So, I have a confession. Sometimes (many times) I wish there were two Me’s, just so I didn’t have to convince other people to do all the weird crap that I want to do. The other Me would need no convincing. It would probably be her idea. People give all sorts of reasons for why they can’t: I can’t take off work, I need to save money, that sounds like a nightmare, too busy, no one to watch the dog. Maybe I have it backwards, but I have a hard time letting lack of vacation days, worry from taking too many “sick” days (or as I like to call them, mental health days), or my love/hate relationship with money prevent me from experiencing something with potential for awesomeness. Sometimes I wonder if I should care more, but then I remember that’s stupid. I mean, who fondly reminisces on all of the money saved, work accomplished, and vacation days accrued because of all of the things they didn’t do? Nope.
Instead, I remember the time Alex and I drove to Harvard, Illinois to catch the Metra to Chicago, enjoyed a 12 hour Amtrak ride to Memphis, then hopped on a Greyhound for 2.5 hours to Tupelo, Mississippi, made friends with the local barkeep who just happened to have a break in 10 minutes and drove us to see the birthplace of Elvis Presley equipped with free roadies, and later had our minds blown in a high school auditorium by the Avett Brothers in the greatest live music performance ever, before we turned around immediately to come back home. And it makes me smile.
You’d think it would be easy to find someone to do that with me. It wasn’t. Sounds like a nightmare. If someone were to ask me to do that, the only question I would ask is if we could get sushi from that place in Union Station before catching the Amtrak. I pride myself on being that person for other people.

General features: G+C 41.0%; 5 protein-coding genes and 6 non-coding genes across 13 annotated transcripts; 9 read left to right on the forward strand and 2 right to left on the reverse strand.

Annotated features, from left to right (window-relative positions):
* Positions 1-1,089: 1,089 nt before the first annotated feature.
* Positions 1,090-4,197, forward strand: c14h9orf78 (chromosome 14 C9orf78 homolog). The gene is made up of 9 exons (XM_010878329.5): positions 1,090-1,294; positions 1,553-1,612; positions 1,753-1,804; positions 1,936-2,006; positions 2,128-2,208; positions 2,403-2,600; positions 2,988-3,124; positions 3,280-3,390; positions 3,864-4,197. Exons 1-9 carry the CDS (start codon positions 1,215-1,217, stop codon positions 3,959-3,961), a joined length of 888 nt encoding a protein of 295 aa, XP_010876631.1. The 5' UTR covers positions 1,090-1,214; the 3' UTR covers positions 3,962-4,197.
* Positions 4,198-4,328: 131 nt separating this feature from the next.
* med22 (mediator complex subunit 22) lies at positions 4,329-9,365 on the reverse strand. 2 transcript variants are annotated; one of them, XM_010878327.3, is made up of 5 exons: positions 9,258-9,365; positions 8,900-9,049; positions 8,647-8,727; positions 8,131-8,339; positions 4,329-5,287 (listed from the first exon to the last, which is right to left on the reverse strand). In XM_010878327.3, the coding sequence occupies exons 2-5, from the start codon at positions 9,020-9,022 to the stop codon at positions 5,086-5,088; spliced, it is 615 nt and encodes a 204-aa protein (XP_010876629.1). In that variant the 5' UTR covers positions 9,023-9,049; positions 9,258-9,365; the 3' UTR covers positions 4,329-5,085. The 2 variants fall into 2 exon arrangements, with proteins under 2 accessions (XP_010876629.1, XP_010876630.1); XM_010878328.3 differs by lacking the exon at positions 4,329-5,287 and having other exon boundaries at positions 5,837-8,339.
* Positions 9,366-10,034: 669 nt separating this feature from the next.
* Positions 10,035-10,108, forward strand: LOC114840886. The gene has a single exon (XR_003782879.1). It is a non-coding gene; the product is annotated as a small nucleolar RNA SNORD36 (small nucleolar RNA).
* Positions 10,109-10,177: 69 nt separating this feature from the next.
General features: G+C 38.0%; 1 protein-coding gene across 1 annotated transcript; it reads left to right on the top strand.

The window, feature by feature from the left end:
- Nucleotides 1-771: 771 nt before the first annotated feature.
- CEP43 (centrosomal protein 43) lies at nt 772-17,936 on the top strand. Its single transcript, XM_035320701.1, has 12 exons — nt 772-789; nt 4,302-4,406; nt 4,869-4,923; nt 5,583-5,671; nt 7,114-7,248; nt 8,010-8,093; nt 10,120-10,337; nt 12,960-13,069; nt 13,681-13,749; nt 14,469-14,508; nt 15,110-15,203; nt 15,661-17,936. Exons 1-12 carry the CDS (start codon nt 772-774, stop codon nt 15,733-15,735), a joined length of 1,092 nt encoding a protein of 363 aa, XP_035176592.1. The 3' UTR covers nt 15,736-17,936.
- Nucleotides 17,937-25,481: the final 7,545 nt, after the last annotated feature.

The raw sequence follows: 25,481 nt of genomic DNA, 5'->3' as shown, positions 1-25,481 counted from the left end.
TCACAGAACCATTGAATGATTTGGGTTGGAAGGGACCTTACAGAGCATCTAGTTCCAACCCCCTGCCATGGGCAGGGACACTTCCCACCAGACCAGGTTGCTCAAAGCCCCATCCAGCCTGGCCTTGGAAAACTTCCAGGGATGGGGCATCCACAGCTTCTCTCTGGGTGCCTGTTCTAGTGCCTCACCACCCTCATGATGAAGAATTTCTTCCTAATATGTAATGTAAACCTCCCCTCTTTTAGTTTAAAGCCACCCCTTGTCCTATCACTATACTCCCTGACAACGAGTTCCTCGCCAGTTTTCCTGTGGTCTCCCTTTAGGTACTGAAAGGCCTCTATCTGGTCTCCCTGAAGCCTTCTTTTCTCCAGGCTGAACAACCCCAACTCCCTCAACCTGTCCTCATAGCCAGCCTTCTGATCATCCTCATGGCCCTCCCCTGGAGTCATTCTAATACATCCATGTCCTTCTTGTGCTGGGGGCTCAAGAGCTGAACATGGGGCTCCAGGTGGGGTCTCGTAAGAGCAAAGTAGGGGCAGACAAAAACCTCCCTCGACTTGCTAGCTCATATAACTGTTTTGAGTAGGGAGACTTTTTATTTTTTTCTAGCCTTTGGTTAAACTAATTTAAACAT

In six months I will begin spending money and earning nothing, so yes, I should probably be saving more dimes than I am. But my friend Christina was itching to get out of the country on a budget, and I’ve always wanted to check out Québec City, and she was easily sold when we remembered it was a French-speaking province. So we took a week off to drive the 18 hours to Québec, loaded with our bicycles and camping gear and almost zero plans, except to spend as little money as possible.
Will I regret not having a couple extra bucks next year when I need it most? Maybe. But more likely, I’ll remember seeing beautiful Lake Erie on our first dreary morning in Canada after sleeping in the car because we were too tired to set up the tent, the Mountie (you know, Canadian police) who gave me a baseball because I was a Brewers fan rooting for the Blue Jays, biking up the biggest hill in the world to find this insane utopia at the top, and through the streets of Montréal as an equal (superior?) to motorized vehicles, experiencing the city through new local friends at the neighborhood bar…and we still have five more days of Canadian love.
I’ll live the experiences now and deal with consequences later.